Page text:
So, Finnegan won’t begin again.  At least in the corporal sense.  But I’d put money on his ghost showing up.  That old house doesn’t forget anything or anybody.  Especially a cat who was, and now we can say it, the catalyst for so many happy times.

Finnegan.  Rest in peace.  You were loved.

Headlines from our Local Newspaper

 According to a recent article in the Island Packet, the staff of the town of Hilton Head has been asked to “define a garden shovel in legal terms.” Doesn’t that sound like a silly assignment?   Surely it’s a waste of time and taxpayer’s money.  Just imagine all those group outings to Lowe’s and Home Depot?  Measure here, weigh there?

It’s actually serious business and one we applaud and endorse.  You just have to dig underneath the headlines to understand its importance.

See, we’re all about our sea turtles.  Especially the newborns.  The hatchlings can easily get trapped in deep holes dug by big shovels as they take their inaugural journey from nest to sea.  Hilton Head has an outstanding program to help them on their way. One deep hole can undo a lot of good work.

But back to the headlines. I’m not at all sure why garden-sized shovels have a place at the beach to begin with.  Is this a macho thing?  My kid’s shovel is bigger than yours?  Our family’s hole is deeper than yours?  What happened to sweet little pails and sand scoopers?  No competition.   Just little hands playing in the sand.  The discussion of big shovels at our beaches should be fodder for discussion itself. 

So the not-so-silly task is worth all the time and effort it may take.  We’ll put our trust in the Town of Hilton Head to burrow deep down to the bottom of the matter.  One tiny scoop of sand at a time.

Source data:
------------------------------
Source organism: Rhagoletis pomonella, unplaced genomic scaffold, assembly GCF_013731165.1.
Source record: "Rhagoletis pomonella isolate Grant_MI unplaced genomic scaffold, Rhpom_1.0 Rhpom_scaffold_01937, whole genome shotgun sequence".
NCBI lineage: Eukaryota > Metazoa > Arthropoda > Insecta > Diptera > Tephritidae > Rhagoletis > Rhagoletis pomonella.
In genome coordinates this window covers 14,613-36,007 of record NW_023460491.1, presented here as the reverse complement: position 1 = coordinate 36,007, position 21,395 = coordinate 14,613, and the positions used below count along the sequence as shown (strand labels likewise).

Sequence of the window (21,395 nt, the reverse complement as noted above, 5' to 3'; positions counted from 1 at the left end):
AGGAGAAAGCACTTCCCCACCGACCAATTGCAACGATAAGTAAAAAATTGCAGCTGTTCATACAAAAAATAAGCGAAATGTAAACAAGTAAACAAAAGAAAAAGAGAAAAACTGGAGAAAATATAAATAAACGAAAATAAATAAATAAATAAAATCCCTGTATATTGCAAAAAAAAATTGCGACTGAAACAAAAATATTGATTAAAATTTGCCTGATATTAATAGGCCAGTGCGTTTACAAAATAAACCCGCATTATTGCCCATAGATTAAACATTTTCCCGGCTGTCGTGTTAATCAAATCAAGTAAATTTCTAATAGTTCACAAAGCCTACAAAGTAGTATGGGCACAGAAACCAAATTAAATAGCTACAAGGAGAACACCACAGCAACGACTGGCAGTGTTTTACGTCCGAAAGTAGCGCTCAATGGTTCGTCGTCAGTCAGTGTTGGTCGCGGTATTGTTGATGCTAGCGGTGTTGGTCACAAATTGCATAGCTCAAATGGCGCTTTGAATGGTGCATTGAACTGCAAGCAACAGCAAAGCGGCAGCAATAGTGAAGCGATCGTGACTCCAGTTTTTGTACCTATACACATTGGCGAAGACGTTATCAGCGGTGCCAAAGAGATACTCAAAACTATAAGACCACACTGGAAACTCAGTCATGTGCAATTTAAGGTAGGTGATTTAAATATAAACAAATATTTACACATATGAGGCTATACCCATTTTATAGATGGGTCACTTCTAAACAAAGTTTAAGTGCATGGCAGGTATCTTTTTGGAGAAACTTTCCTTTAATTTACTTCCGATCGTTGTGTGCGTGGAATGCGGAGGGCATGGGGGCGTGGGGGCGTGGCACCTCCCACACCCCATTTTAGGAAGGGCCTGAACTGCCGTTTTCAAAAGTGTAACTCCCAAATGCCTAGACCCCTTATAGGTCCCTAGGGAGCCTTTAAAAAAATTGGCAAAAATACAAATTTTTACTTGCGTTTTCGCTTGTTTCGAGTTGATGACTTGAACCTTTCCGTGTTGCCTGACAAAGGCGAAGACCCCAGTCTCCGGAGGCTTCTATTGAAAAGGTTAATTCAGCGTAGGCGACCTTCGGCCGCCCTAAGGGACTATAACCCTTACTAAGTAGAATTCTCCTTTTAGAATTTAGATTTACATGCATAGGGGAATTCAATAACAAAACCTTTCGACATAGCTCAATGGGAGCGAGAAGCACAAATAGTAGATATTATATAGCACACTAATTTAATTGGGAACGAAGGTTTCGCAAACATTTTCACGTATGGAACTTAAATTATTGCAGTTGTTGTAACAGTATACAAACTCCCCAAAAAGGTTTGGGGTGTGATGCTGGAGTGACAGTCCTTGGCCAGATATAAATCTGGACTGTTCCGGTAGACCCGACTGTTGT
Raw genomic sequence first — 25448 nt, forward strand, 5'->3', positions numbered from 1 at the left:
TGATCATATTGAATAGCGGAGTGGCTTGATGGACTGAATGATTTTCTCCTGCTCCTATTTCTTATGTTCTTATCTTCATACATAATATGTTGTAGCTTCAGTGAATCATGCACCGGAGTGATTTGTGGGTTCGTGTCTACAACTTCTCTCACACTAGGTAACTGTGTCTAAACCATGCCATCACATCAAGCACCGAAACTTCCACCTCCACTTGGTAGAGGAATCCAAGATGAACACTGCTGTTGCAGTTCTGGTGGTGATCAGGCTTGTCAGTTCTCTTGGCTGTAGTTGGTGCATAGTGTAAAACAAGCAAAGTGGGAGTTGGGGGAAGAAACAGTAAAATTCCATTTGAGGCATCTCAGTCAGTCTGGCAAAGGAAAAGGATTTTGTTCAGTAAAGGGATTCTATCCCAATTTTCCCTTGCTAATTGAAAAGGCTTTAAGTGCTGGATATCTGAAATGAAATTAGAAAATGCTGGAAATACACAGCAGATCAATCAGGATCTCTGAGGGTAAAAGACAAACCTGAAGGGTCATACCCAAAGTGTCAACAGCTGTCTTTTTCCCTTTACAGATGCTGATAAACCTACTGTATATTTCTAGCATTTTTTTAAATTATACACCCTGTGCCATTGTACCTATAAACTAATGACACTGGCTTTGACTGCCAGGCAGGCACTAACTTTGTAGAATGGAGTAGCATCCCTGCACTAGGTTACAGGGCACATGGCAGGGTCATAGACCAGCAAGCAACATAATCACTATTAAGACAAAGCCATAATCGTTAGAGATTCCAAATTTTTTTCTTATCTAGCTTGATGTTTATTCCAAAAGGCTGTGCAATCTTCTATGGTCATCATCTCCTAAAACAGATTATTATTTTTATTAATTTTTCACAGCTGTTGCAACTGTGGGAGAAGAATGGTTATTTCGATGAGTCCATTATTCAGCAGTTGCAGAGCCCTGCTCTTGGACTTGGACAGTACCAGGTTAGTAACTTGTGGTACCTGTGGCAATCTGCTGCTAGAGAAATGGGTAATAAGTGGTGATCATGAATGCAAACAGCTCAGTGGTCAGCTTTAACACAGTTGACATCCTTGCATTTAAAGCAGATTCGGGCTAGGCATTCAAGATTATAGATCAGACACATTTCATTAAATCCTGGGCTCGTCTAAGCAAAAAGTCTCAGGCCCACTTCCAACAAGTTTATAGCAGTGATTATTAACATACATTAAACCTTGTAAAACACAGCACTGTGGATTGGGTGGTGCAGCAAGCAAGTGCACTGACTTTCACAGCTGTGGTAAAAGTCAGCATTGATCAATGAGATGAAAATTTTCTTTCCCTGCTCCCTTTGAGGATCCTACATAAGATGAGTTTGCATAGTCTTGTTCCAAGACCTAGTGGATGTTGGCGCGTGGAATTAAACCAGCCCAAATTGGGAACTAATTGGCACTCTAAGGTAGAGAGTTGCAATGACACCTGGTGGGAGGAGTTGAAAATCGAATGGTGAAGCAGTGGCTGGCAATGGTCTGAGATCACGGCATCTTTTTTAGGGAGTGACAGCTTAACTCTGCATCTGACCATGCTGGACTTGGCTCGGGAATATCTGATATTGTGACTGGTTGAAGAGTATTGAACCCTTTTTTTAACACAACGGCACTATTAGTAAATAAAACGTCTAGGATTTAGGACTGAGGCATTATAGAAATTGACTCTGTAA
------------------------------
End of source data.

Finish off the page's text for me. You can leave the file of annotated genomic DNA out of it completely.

Me and My Blog Site

Yes, I have a site for this blog.  We wouldn’t be together right now if I didn’t.  But that doesn’t mean that I understand anything about its inner workings.

 To wit:  I scrolled down into unknown territories the other day and found the following:

“Yoast SEO has not fetched your site’s indexability status from RYTE.”

Well, now.  Should I be happy?  Worried?  Scared?  Curious?  Alarmed?  Offended?

 I decided to parse the sentence.  I quite like the word “fetch.”  It conjures up my West Virginia heritage.  As in: “I’ll fetch the paper.” Or: “We fetched that old dawg from the pound.”

I still don’t know why Yoast or SEO haven’t fetched my indexability.   More to the point, I don’t know what my indexability is and why it matters.  See, that’s what concerns me.  

 Somebody knows something that I don’t.  A lot of people know things that I don’t know.  That’s not new.  I just sort of wish I knew what it was that they know that I don’t.

I suppose it’s a bit like a party that everyone’s been invited to but me.  I don’t necessarily want to go to the party but I sure wish I’d been invited.  

Image of equally confused being – courtesy of moodlytics.com


Was that my mother??? 

Barreling down I-95 with her car on fire? ?

With sirens screaming and cars honking ????

And, according to the newspaper article, trying desperately to make it to Wendy’s before the inevitable explosion????

Yes.  Yes, I think it was.

It wasn’t the car that tipped me off.  It was the destination.

If you knew my mother you’d know that she’d have done almost anything or gone almost anywhere for a Wendy’s Junior Bacon Cheeseburger and a Chocolate Frosty.  I could almost hear her:  “Damn the torpedoes and the flaming car.  I want my Wendy’s.”